Here's one item we can guarantee will be found under many readers' trees this holiday season: a boxed set of Stieg Larsson's Millennium Trilogy. Packaged in a slipcase, the three books include maps and beautifully designed endpapers. The set also includes On Stieg Larsson, a collection of essays about and correspondence with the author. Retail price is $99, and you can buy them on November 26.
Either of these on your gift list—or wish list!—this year?
For example: Patricia Cornwell will publish two more Kay Scarpetta novels with Putnam. The 18th book in the series, Port Mortuary, hits stores on November 30.
Any predictions on what'll happen to Scarpetta in future novels? Here's a (vague) hint: The Boston Herald reported on August 6 that Cornwell visited the New England Aquarium to do research for a novel. She "toured the marine animal rescue facilities and attended a seal-training session."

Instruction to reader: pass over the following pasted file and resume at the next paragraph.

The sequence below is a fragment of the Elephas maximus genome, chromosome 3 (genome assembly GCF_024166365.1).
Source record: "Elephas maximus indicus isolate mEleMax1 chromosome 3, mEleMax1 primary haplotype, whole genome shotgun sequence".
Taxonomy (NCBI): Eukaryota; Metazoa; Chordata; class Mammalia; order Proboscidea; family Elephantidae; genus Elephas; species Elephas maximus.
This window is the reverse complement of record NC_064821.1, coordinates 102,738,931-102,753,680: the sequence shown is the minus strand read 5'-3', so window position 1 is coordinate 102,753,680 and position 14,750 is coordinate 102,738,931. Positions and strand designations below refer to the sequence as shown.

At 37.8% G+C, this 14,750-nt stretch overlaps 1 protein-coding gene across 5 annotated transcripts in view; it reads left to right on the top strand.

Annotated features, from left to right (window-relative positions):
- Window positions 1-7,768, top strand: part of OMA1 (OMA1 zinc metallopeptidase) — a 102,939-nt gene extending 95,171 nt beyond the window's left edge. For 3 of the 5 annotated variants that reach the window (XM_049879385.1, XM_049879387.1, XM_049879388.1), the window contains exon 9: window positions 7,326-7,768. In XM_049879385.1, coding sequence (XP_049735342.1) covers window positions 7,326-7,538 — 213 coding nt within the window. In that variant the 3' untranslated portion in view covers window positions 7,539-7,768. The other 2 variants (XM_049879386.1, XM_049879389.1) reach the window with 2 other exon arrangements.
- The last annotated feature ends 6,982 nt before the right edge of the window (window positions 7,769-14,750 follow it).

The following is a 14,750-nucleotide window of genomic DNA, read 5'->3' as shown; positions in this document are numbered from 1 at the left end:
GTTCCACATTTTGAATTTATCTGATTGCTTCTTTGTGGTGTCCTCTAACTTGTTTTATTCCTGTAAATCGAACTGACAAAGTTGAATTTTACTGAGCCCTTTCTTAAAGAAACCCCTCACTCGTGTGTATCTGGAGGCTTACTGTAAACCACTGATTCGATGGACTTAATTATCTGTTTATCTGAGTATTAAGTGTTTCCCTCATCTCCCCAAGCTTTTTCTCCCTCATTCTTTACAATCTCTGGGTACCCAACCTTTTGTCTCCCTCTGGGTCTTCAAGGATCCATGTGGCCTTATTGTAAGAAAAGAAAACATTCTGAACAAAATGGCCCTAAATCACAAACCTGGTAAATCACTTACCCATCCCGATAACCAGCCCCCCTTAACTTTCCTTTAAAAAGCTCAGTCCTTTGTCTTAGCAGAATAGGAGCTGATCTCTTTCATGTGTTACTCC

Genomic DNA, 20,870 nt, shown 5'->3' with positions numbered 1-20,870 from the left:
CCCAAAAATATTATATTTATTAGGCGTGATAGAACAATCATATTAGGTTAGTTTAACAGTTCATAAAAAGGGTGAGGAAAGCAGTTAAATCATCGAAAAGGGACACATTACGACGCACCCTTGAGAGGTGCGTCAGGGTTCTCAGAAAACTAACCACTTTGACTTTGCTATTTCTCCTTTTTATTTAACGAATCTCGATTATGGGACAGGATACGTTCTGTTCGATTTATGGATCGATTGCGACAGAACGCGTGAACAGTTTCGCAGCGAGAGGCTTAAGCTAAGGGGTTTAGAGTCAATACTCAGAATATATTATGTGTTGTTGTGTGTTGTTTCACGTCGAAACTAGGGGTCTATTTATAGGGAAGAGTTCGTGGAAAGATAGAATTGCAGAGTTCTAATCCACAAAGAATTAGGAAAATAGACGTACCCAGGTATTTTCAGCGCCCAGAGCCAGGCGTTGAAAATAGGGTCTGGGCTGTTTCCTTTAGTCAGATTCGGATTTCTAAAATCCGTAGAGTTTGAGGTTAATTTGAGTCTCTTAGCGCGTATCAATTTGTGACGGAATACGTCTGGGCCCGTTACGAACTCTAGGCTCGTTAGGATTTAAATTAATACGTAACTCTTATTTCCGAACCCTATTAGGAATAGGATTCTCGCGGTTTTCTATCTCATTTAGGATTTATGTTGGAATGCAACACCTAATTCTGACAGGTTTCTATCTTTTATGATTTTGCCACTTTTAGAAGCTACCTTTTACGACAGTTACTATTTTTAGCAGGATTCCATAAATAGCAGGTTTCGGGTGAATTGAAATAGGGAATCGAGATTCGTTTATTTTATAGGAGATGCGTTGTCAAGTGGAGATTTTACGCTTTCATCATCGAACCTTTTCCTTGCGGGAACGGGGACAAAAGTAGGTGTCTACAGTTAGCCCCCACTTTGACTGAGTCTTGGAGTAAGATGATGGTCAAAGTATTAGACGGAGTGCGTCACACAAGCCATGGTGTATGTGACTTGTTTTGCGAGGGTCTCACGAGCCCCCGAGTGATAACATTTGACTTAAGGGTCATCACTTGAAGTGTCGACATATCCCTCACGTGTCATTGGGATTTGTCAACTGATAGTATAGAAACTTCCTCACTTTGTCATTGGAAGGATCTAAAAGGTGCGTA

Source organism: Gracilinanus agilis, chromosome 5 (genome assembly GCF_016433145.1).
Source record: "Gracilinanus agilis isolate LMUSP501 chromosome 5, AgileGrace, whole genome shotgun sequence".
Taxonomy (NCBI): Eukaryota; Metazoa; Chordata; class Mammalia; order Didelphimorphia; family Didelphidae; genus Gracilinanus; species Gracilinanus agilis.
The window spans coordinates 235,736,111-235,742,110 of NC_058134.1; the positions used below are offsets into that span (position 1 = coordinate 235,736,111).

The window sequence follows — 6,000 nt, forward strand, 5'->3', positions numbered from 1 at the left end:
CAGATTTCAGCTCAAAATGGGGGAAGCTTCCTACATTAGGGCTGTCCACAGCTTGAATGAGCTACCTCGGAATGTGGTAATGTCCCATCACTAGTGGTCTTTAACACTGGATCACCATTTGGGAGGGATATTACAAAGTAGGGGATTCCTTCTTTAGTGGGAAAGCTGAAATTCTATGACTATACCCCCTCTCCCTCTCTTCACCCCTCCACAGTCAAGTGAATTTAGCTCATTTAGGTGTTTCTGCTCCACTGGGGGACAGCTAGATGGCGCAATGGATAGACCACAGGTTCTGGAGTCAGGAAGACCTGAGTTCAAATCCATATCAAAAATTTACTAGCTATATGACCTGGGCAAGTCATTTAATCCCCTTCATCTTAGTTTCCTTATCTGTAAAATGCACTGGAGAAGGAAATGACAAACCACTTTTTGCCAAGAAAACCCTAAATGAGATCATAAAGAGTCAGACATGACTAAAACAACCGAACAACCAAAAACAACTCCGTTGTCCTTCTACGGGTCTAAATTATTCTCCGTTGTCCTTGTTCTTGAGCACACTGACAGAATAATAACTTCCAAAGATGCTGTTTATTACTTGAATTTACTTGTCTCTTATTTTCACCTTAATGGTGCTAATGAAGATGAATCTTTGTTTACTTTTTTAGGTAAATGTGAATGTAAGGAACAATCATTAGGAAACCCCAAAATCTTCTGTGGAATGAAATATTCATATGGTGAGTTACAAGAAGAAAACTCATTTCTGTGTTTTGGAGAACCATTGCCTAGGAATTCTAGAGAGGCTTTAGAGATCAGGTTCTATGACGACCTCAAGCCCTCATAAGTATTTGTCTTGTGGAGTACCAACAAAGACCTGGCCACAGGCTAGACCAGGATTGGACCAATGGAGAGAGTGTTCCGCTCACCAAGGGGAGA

What with Lifetime's adaptations of At Risk and The Front and news that Angelina Jolie will play Scarpetta on the big screen, it's been a busy year for Patricia Cornwell.
Are you still into the series after all these books? Will you read Port Mortuary?